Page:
By Margery Gordon
Posted on Art Districts

Jose Angel Vincench’s first solo show in the United States is a contradiction in terms-literally. Beneath a surface concern with the semantics of dissent, the paintings and sculptures installed at ArtSpace Virginia Miller Galleries defy simple definitions. Outlining charged epithets atop abstract compositions, he creates canvases that are at once bold and ethereal, direct and elusive.

Jose Angel Vincench, Dissident (Serbia): Compromise or Fiction of the Painting Series, 2009-2010, acrylic on canvas, 48” x 48” All images are courtesy of ArtSpace/Virginia Miller Galleries, Coral Gables (Miami), Florida.
A series of large square paintings, executed between 2009 and 2010 but never before exhibited, is subtitled Compromiso o Ficcion de la Pintura-which translates as “Commitment or Fiction of the Painting”-questioning the intentions and perceptions of an intermittently offensive and defensive posture. By transcribing the dictionary entries for “dissident” in 15 different dialects, the Havana-based artist raises doubts about whether any culture truly comprehends what that classification signifies or labels transgressors fairly. Whether the word is wielded as a weapon or a curse, ascribed or claimed with fear or with pride, its ramifications can be all too real.

With this multilingual approach, Vincench, who has been exhibiting his work throughout the Caribbean, South America and Europe for two decades, expands the debate about dissent from its damning implications in his home country to encompass the latest wave of protests sweeping the globe. From the ongoing agitation of the Occupy movement to the transformative violence of the Arab Spring, the political permutations span a continuum, from peaceful resistance to deadly confrontation.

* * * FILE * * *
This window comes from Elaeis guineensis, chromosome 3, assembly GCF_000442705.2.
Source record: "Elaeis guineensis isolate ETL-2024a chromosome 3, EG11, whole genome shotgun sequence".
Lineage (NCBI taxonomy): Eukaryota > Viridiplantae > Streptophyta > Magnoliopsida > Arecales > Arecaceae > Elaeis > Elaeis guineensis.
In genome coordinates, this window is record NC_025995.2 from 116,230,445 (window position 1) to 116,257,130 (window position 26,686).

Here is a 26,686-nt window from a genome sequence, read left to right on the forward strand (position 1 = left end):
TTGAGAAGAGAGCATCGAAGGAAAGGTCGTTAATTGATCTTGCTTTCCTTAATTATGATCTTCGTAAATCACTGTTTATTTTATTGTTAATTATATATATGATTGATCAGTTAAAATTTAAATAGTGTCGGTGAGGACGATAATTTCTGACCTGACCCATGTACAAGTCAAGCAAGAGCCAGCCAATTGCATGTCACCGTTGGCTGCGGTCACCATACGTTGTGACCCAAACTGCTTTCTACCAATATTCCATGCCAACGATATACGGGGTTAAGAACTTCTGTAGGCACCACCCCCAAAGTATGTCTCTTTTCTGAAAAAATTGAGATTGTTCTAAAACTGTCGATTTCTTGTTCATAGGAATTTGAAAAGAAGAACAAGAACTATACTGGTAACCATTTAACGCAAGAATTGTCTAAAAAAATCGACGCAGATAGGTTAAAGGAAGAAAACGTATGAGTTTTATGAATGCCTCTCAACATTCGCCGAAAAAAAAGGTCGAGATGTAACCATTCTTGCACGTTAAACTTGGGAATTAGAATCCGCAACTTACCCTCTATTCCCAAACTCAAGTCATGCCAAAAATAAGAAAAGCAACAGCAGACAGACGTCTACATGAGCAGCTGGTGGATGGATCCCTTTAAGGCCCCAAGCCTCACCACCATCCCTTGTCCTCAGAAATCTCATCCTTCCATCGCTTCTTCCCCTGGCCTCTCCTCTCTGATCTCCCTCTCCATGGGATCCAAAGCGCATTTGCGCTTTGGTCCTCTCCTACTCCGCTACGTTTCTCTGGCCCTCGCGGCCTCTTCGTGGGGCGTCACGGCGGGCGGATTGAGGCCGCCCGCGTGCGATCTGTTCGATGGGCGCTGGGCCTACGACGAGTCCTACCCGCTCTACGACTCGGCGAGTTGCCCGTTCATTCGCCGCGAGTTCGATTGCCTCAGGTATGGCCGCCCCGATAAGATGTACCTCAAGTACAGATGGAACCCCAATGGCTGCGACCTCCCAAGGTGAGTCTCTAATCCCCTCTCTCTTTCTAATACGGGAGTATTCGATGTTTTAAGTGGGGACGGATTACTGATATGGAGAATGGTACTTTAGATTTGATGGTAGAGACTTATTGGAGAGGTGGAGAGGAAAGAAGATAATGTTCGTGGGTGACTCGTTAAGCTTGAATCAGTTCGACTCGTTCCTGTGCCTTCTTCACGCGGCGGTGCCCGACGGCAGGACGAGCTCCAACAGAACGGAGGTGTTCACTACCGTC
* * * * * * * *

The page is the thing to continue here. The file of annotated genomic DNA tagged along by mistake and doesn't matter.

Militant connotations coexist with more benign meanings, such as the secondary English synonym of “nonconformist,” which could apply to a wider range of misfits who rebel against expectations and skirt societal norms, including some who find acceptance in the art world. Expressions of individuality aren’t often well-received, not just by Communist regimes that demand uniformity, but even in a country like the United States that, at least nominally, elevates personal determinism to a national ideal.

6 “Vincench vs Vincench: A Dissident Dialogue from Cuba”, Installation view: Exile, 2011, Kraft Paper and Twine, 17” x 60” / Destierro, 2011, Kraft Paper and Twine, 19 ½” x 100” x 5 ½” / Reconciliation Tree, 2011, Incised Cedar and Steel, 50 ½” x 38 3/8” x 38 5/8”
While challenging authority takes courage, defining one’s identity by what one denounces can be just another constraint. Vincench limns this negative space by placing letters upon a base of abstraction, applying a white wash, and then removing the capitals so that only their contours remain uncovered. A sort of stencil in reverse, this process of imposing linear order on chaotic foundations, yet exposing an irrepressible interior, becomes itself a revealing metaphor. Tantalizing traces of the original colors often peer through the pure topcoat, rendering the terminology transparent and encouraging viewers to visually and conceptually see through such stereotypes. The ghostly echoes could evoke a lingering resilience, an inherited heroism or a tentative détente.